The great gift of scrimping and saving never quite leaves us. To this day we can’t toss out perfectly good leftovers; we eat them for lunch (or breakfast). We can’t help ourselves when we find a penny on the ground; we pick it up. We are also very casual about mold on cheese; if there is a spot or two of mold on a block of cheese, we simply scrape it off and help ourselves to the un-moldy parts. Throwing out a perfectly good hunk of cheese, even with a spot or two of mold just goes against our grain.

Now here’s a touchy subject: the folks who hold up signs declaring a lost job, hungry children, no home, and so on. I know we hear that it’s not a good thing to give them money; it could be a scam, it could be that they are only preying on our sympathy and so on.

Well, here’s the thing: I have to wonder how low you can fall to stand there in any kind of weather, holding up a handmade sign saying that you are homeless, jobless, and hungry. It always hurts my heart. Here is how I deal with it: when I feel my heart reach out, I stop and talk with the person, and I give them what money I can spare. If they are preying on my sympathy, that’s on them, not me. I would much rather lose a few bucks than miss out on helping someone who really needs help.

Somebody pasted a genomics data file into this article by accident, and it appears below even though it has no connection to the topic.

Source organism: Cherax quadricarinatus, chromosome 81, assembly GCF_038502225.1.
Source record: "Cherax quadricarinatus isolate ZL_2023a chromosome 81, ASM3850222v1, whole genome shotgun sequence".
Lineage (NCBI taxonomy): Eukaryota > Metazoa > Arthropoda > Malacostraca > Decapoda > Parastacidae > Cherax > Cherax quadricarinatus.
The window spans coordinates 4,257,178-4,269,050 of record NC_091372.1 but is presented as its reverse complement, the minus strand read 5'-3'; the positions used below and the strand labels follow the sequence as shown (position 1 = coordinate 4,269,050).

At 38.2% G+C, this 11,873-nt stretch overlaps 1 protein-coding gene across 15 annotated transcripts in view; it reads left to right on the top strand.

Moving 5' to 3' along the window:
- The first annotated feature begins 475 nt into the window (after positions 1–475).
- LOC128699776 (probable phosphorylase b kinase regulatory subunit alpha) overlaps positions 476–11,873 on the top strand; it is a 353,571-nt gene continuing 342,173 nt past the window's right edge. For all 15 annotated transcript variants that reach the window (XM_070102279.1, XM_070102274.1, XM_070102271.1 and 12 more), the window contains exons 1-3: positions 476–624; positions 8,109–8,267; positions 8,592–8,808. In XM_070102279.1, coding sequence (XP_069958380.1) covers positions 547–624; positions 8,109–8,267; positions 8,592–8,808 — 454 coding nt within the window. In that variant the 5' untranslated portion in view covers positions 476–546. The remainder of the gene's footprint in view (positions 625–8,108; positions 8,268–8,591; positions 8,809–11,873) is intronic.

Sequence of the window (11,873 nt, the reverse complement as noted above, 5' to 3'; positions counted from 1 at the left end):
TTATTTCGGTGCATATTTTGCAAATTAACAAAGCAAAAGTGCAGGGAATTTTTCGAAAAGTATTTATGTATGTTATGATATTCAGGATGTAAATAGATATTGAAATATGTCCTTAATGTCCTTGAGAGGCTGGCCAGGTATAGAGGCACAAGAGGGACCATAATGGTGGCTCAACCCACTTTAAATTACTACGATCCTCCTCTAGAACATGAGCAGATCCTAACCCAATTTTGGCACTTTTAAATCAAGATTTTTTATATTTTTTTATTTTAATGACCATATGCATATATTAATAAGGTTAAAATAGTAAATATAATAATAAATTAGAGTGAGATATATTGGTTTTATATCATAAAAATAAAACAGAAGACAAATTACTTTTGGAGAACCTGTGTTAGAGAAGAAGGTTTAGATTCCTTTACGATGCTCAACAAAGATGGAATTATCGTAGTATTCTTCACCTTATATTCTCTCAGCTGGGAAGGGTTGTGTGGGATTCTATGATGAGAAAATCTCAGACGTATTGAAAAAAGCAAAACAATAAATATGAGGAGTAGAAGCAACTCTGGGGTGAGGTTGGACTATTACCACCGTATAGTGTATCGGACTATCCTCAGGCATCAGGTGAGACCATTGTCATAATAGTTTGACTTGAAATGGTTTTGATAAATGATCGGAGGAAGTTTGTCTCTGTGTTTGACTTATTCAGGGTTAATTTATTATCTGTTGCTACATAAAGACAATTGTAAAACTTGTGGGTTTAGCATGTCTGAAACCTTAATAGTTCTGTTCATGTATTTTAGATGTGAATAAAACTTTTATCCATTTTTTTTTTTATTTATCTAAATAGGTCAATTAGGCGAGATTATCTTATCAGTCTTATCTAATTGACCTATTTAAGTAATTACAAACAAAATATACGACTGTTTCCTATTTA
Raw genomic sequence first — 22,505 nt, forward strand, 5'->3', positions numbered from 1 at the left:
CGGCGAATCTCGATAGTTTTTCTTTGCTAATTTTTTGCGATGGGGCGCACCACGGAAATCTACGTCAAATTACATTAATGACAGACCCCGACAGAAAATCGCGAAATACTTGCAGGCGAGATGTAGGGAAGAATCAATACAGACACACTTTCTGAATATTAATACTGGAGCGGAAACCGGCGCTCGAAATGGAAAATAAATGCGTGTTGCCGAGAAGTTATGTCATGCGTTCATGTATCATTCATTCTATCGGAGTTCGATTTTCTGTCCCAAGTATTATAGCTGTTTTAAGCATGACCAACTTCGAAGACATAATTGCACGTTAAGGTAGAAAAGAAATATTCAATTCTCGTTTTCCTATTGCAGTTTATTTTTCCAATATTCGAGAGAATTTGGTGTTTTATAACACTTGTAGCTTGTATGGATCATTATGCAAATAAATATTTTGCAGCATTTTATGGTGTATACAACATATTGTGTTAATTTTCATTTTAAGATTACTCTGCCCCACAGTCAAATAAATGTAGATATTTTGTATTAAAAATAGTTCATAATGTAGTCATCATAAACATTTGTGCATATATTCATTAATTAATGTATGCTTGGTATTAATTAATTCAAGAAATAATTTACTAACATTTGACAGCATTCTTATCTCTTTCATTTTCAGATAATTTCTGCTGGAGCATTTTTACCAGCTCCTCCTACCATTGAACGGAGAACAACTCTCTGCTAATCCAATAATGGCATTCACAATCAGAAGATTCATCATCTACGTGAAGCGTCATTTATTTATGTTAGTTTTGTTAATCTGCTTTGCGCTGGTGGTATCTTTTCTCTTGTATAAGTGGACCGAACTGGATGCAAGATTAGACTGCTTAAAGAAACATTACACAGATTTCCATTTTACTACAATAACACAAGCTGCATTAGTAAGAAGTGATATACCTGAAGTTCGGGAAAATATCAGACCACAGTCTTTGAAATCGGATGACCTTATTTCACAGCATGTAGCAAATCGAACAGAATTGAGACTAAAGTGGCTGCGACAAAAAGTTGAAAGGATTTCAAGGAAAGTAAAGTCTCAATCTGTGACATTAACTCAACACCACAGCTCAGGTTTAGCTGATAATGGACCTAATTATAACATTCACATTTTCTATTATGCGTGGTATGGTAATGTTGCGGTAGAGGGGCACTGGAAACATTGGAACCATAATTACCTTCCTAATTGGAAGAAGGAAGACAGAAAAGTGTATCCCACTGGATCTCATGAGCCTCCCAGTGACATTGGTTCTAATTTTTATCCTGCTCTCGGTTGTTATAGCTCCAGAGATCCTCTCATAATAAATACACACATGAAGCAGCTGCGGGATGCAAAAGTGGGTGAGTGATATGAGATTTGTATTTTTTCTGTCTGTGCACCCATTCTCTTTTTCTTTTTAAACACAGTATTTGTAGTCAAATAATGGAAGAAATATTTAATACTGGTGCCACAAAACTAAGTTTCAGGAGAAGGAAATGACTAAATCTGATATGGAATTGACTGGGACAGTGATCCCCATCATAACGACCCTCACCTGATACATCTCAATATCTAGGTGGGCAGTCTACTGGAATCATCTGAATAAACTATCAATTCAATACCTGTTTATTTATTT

I am lucky that I have money to give. I am lucky to have a roof over my head. I am lucky to have friends and family who love me. I am lucky to live in this free country, and I am very, very lucky to be able to give when I can. Quite frankly, I don’t give the fuzzy crack of a rat’s rear end about what people make of this. In short, I am doing the best I can. That’s all that any of us can do.

 

 

Bohemian Rhapsody